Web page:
For Immediate Release
ATF National Academy Graduates Next Generation of Crime Fighters
WASHINGTON — The Bureau of Alcohol, Tobacco, Firearms and Explosives (ATF) graduated its fourth special agent basic training class for fiscal year 2014 today at ATF’s National Academy, located at the Federal Law Enforcement Training Center (FLETC) in Glynco, Ga. The newly graduated 44 men and women of class 1405 underwent an intensive 14-week ATF special agent training program following a 12-week Criminal Investigator Training Program conducted by FLETC. The training provides the necessary skills and knowledge a special agent needs to successfully perform the job of an ATF criminal investigator.
“This class and those before it are producing the best of the best criminal investigators going after the worst of the worst violent offenders,” said ATF Director B. Todd Jones. “ATF’s National Academy takes great pride in effectively delivering and instilling training and tools that our investigators will take with them and use in the fight against violent crime to keep our citizens and communities safe.”
This coming fiscal year ATF plans to hold five more agent classes to help aid with the attrition problem plaguing the agency. Of the agency’s approximate 2,460 agents about 20 percent are eligible to retire. A total of 115 special agents have graduated from the four classes for fiscal year 2014. The classes bring a combined 750-plus years of local, state and federal law enforcement experience, along with more than 450 years of military experience across all branches of service. Approximately 20 percent of ATF employees are veterans.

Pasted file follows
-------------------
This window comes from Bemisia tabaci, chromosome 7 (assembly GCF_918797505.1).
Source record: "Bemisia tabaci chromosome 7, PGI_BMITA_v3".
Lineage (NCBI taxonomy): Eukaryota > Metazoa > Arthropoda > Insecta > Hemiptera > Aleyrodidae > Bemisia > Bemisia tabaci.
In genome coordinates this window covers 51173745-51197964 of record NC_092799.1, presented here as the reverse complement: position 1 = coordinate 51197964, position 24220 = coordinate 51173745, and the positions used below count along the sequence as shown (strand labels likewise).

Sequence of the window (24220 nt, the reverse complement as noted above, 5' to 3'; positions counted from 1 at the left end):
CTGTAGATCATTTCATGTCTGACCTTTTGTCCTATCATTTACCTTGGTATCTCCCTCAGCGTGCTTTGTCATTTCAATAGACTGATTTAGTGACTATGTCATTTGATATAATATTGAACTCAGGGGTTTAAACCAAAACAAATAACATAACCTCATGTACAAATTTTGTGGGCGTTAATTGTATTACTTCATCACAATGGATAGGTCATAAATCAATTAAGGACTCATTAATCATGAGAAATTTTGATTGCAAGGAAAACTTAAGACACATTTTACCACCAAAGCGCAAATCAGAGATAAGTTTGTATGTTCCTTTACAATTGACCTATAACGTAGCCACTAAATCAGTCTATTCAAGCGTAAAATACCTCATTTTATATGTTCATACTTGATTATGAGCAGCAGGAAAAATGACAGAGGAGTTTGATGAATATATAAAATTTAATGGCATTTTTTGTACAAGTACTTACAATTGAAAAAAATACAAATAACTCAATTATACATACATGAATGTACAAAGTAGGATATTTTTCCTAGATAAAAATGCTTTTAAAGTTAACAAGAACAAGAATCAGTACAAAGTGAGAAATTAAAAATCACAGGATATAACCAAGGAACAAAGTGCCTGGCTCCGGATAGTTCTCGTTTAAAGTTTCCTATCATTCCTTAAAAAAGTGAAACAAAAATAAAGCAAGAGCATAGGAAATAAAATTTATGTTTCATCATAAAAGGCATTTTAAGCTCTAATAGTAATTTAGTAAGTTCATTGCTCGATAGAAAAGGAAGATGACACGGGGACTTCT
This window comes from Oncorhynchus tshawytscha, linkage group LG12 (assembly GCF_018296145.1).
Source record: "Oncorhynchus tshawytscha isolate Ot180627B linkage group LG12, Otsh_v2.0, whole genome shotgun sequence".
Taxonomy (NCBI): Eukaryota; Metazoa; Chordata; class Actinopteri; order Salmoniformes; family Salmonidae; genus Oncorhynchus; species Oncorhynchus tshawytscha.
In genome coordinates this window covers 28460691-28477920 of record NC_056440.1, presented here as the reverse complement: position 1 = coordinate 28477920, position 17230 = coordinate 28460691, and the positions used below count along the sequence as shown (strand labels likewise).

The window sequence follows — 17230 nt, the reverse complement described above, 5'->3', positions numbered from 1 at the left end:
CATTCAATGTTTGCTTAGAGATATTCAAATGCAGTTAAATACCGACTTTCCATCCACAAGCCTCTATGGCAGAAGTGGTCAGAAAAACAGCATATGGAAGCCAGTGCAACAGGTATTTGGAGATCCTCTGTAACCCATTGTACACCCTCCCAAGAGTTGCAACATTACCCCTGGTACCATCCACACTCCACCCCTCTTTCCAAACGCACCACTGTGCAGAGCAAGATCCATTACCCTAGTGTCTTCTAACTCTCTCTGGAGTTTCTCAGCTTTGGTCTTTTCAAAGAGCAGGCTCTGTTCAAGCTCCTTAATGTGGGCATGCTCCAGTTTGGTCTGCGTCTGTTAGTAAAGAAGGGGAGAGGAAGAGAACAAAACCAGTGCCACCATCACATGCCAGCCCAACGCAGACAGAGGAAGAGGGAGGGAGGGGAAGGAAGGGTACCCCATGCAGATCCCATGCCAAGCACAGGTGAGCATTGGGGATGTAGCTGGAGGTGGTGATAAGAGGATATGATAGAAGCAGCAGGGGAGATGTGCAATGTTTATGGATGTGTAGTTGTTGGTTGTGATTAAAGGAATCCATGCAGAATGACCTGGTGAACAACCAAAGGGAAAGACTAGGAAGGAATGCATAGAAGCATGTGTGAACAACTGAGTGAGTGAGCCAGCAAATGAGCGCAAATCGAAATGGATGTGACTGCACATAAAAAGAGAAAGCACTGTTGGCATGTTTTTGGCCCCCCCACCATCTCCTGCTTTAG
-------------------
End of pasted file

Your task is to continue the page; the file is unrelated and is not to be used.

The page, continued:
The diverse training requirements for ATF special agents sets them apart from other agencies as they receive training in not only firearms, but arson and explosives and the industries regulated by ATF. Agents are trained in the areas of weapons systems, firearms safety and regulations, firearms and criminal violations, firearms trafficking, search warrants, the Gun Control Act, inspections of licensee premises, arson and explosives, case management, alcohol and tobacco diversion, tactical, use of force, and physical conditioning are among the many areas covered throughout the training.
The ATF Academy provides specific training that combines new technologies with proven law enforcement expertise and is sanctioned by the Federal Law Enforcement
ATF National Academy also trains the agency’s industry operations investigators (IOI), who are vital to ATF’s regulatory mission. Their training consists of a 10-week program designed to give IOIs the basic skills in interviewing, fireworks and explosives compliance inspections, firearms qualifications, firearms trafficking, and firearms revocation hearings. IOI trainees are instructed with an emphasis on the laws and regulations related to each of ATF’s regulated industries.
ATF is a law enforcement agency within the U.S. Department of Justice that is dedicated to preventing violent crime. More information on ATF and its programs can be found at www.atf.gov.